Top Ten Most Famous Hats in Music History

Subscribers to guitar magazines are probably those most excited about Slash coming to town August 29 at Hard Rock Live. But a close second would be hat aficionados.

Slash might still be a household name for his blistering guitar playing with Guns N' Roses alone, and while his trademark hair, sunglasses, and tough sounding name probably have something to do with his continued fame, it is undoubtedly that black top hat which makes him an icon. In his honor we present the ten most famous hats in music.

See also: Slash Keeps Rock and Roll Alive at Hard Rock Live on August 29

10. The Edge

Does this U2 guitarist have anything under his signature skull cap? Any hair, any flesh? Who knows?! No one's ever seen him with it off. Not his own wife, not even his own mother.

9. Jimi Hendrix

The great guitarist was known to wear a sombrero that was sort of a precursor to Slash's. The purple haze bandana around the hat gives it more of a swinging sixties vibe. For your convenience, the Hendrix estate sells versions of that hat at their official online store for $27.99.

8. Rick Nielsen

The Cheap Trick guitarist found a way to stick out from the glut of 1970's guitar players with a flipped brim, old school baseball cap. His bowties and googly eyes probably helped make him distinct, but as the band continues to tour playing "Dream Police" and "Surrender," the eyes and wardrobe are more subdued. It is the cap that remains.

7. Jay Kay

The Jamiroquai singer was never seen with a bare head when his British band shot to fame in the nineties, but even as his band sunk back to anonymity, his head gear continued to have notoriety. There is even a Facebook page honoring his hats. Many of the hats were designed by his mother including the one on his head in the silhouette that serves as the band's logo making him look like a dead ringer for Bullwinkle the Moose.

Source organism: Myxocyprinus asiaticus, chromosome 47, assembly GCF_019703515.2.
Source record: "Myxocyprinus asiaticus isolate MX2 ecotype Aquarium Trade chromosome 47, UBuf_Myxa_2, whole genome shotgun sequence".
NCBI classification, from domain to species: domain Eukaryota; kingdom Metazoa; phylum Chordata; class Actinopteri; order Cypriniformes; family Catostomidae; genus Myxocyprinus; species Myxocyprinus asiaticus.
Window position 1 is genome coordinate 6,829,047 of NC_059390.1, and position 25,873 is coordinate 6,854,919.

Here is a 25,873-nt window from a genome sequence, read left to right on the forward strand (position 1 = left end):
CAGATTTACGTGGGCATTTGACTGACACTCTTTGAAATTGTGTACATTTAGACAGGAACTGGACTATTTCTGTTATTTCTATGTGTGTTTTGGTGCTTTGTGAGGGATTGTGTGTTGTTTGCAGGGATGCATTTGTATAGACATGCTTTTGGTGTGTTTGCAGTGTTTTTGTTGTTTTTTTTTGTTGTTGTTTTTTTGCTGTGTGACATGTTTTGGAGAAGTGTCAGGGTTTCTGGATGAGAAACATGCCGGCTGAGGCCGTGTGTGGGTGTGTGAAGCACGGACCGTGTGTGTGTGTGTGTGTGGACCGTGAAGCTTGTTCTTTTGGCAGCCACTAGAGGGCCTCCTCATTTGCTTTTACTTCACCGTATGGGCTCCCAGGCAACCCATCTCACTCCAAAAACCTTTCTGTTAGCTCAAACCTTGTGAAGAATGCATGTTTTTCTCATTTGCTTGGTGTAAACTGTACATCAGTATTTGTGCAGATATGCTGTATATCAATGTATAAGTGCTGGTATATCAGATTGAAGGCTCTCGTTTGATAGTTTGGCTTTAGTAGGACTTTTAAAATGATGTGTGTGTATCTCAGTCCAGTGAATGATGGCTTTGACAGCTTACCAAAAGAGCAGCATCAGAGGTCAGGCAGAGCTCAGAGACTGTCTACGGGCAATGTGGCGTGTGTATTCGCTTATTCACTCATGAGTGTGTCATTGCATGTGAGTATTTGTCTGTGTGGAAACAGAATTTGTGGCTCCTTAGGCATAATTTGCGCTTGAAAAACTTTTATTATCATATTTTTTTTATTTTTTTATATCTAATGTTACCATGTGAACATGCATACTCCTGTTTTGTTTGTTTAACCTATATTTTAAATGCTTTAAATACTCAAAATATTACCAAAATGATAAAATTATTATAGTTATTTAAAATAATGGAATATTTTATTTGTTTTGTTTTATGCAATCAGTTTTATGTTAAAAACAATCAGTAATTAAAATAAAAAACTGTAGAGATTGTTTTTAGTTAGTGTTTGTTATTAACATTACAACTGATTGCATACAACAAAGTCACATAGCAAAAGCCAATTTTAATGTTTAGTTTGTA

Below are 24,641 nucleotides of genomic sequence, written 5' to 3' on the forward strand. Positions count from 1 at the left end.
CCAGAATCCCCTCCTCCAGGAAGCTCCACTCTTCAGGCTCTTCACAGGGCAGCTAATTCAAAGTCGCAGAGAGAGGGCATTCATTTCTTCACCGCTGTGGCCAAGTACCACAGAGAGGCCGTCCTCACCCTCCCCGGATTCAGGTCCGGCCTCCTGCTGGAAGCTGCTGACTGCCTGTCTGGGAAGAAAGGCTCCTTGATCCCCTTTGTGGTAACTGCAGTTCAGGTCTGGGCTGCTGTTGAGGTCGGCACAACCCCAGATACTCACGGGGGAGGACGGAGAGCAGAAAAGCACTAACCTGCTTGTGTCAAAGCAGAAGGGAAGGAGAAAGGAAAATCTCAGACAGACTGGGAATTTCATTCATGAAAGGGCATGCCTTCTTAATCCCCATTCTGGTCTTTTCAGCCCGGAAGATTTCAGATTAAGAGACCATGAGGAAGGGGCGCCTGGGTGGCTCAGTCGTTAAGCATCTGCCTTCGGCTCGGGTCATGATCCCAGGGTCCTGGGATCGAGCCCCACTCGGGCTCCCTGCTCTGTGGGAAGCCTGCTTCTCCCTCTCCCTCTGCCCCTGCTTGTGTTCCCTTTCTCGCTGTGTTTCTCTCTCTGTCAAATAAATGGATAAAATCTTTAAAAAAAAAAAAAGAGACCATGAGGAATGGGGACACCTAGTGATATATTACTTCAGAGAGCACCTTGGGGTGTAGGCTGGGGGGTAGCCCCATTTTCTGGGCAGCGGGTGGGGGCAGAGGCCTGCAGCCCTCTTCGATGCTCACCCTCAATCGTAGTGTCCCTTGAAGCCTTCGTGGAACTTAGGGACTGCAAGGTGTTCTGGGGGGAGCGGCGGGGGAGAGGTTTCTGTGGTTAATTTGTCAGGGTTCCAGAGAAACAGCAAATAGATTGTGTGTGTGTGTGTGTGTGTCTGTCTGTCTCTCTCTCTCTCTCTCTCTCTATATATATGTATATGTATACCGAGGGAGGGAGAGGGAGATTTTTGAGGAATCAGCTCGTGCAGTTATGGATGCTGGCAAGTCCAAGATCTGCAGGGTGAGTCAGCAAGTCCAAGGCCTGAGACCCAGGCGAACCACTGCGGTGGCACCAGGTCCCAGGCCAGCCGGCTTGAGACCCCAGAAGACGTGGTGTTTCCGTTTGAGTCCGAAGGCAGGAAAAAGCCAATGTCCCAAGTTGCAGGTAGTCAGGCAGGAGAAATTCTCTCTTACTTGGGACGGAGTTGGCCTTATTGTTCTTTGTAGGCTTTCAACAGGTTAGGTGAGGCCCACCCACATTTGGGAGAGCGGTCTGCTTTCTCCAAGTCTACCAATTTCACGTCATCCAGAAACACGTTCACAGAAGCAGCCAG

6. Lemmy

The Motörhead and Hawkwind bassist's hat of choice is a mish-mash of two of the most manly professions a little boy could dream of. It is the shape and size of a cowboy's hat and it's black and it has the skull of a pirate on it.

5. Lady Gaga

Hers is more of a lifetime tribute award to her eclectic collection than for any specific brand of headwear. From a turtle to a telephone, anything inspires hats for this pop star.

4. Pharrell Williams

Williams might be the most successful recording artist of the century having produced everyone from Britney Spears to Jay Z to Snoop Dogg's "Drop It Like It's Hot," appearing on Daft Punk's "Get Lucky" and Robin Thicke's "Blurred Lines." But it wasn't until he appeared on the Grammys with that puffy brown concoction taken from an Arby's sign on his head to perform "Happy" that your Grandmother knew who he was.

3. Hank Williams

A thousand names of country singers could be placed on this list for their cowboy hats, hell, even Madonna brought this type of chapeau to gay clubs worldwide in 2000, but for this listicle, we'll go with the long departed singer of "Your Cheatin' Heart." His son and grandson who carry his name also rarely walk on stage (or a Monday Night Football intro) without bearing a cowboy hat.

2. LL Cool J

Before he starred on a lame CBS TV series, LL Cool J was one of the baddest old school rappers around. Whether he was rhyming about "Going Back to Cali" or how "Mama Said Knock You Out," he was always wearing a Kangol bucket hat and all was right in the world.

1. Slash

Every hat worth a damn has a story and the former Guns N' Roses guitarist's top hat is no exception. Slash told the Huffington Post that he shoplifted his first hat at an LA store called Retail Slut looking for an accessory to give him flair. The hat still seemed a little plain so he tied a belt around it and the Sunset Strip was never the same.

Slash with Myles Kennedy and the Conspirators, 8 p.m., August 29, at Hard Rock Live, One Seminole Way, Hollywood. Tickets cost $54 plus fees. Call 954-797-5531, or visit

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David Rolland is a freelance writer for New Times Broward-Palm Beach and Miami New Times. His novel, The End of the Century, published by Jitney Books, is available at many fine booksellers.
Contact: David Rolland